Bishop Noll recognized that additional readers could be reached, and circulation expanded, by addressing one particular segment of the population. So Our Sunday Visitor introduced a youth section in 1939 and expanded the publication by eight pages. Now stories of interest especially directed toward younger audiences could be developed to teach and direct young minds in ways the Lord could be served. Young members of the laity now had access to activities, organizations and events through which they might grow morally stronger.

By 1967 the Fort Wayne-South Bend diocesan edition had changed editors. Under Bishop Noll, Francis Fink has served as a temporary managing editor at one point, and as editor following Archbishop Noll’s death. Msgr. Joseph Crowley then served as editor from 1958-67. In 1967, Msgr. Joseph Crowley left to become a pastor, and Msgr. James P. Conroy, who had been editing the youth column, took over.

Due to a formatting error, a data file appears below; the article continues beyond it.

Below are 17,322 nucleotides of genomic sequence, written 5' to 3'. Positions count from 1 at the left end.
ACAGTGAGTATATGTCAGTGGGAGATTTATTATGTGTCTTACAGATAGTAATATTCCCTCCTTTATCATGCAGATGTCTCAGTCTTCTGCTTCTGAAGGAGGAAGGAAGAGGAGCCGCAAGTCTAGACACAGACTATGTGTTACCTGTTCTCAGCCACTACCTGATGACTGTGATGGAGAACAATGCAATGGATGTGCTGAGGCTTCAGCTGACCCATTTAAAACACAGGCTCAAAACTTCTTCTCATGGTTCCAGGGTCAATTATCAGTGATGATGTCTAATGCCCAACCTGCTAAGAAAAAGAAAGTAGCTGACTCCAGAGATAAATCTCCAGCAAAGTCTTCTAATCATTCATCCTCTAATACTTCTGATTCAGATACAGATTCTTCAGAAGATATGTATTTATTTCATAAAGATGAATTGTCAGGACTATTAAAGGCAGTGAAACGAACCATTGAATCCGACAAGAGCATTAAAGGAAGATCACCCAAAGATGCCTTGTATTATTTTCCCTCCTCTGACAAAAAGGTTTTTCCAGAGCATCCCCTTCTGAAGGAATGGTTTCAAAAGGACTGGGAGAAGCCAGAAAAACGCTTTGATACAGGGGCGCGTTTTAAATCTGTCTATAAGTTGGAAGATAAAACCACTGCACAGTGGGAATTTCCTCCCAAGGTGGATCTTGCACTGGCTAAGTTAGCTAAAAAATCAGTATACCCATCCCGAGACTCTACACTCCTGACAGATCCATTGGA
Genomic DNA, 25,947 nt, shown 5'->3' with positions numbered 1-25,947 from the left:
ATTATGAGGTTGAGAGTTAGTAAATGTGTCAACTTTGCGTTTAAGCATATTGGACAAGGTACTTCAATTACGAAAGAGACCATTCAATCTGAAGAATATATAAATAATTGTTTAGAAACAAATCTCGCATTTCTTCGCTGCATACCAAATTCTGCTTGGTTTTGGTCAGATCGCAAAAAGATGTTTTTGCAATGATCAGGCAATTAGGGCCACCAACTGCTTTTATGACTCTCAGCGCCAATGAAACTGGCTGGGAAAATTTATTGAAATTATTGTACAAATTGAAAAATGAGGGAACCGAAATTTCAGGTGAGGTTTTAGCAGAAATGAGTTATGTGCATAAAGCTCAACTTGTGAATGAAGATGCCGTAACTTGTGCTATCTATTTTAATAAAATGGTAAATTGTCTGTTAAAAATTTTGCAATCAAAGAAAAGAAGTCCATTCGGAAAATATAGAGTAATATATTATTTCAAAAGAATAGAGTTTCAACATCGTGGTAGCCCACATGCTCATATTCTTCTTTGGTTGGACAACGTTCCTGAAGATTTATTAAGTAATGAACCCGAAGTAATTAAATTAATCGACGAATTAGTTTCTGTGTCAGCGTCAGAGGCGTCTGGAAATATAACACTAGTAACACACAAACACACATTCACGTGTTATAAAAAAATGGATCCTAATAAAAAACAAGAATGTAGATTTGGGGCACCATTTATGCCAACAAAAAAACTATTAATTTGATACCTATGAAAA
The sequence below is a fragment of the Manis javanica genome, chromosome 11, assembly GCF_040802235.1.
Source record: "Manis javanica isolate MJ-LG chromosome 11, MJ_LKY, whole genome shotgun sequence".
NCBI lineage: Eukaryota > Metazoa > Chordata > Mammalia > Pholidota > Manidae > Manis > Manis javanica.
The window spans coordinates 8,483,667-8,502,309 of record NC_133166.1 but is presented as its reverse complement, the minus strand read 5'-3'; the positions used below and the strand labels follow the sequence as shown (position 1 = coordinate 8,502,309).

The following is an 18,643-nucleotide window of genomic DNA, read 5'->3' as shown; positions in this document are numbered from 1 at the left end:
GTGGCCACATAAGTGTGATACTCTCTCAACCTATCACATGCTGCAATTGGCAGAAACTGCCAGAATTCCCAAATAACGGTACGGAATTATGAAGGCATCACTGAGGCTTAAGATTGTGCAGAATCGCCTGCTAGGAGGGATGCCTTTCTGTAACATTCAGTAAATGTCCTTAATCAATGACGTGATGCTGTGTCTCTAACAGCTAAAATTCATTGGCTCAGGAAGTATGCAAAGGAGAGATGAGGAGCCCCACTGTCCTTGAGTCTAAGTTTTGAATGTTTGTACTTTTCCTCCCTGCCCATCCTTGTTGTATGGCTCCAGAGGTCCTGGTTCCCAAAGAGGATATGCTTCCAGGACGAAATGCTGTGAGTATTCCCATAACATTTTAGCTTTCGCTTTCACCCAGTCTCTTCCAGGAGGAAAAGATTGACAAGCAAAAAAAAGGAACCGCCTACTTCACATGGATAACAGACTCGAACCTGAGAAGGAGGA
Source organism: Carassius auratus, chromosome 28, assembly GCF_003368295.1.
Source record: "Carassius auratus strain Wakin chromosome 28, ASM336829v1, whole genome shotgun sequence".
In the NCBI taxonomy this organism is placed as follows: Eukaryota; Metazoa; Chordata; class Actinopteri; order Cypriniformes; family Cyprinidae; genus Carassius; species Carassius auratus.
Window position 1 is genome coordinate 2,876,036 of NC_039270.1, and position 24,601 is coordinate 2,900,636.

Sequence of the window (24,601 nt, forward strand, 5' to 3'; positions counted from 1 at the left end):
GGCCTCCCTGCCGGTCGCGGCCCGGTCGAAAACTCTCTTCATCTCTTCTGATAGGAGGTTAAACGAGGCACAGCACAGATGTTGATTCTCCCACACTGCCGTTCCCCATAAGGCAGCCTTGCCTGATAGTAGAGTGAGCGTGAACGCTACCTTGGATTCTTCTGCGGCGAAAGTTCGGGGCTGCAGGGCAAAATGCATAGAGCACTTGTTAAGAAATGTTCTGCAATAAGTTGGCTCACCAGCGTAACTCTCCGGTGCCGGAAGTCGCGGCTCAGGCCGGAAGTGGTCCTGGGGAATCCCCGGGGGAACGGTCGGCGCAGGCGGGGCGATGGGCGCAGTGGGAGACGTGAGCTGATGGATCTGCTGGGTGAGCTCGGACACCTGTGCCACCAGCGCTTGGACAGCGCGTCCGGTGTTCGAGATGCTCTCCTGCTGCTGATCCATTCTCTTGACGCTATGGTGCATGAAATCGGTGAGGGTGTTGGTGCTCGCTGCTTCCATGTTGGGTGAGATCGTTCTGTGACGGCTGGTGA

After Vatican II, circulation of the newspaper experienced somewhat of a decrease. Msgr. Conroy, however, increased local news and pursued the notion the publication should be renamed. A contest among readers was held, and Msgr. Thomas Durkin suggested the name The Harmonizer, which was adopted. As historian and author of “Worthy of the Gospel of Christ,” Joseph White, wrote, “For an era when there were deep divisions about Vatican II reforms, the title projected a positive tone. With the Dec. 3, 1972, issue, the diocesan newspaper took its new name. The Harmonizer had a circulation 25,376 in 1976.”

In 1986, the Diocese of Fort Wayne-South Bend took ownership of The Harmonizer at the request of Our Sunday Visitor Inc. On Oct. 26, 1986, the name was changed to Today’s Catholic.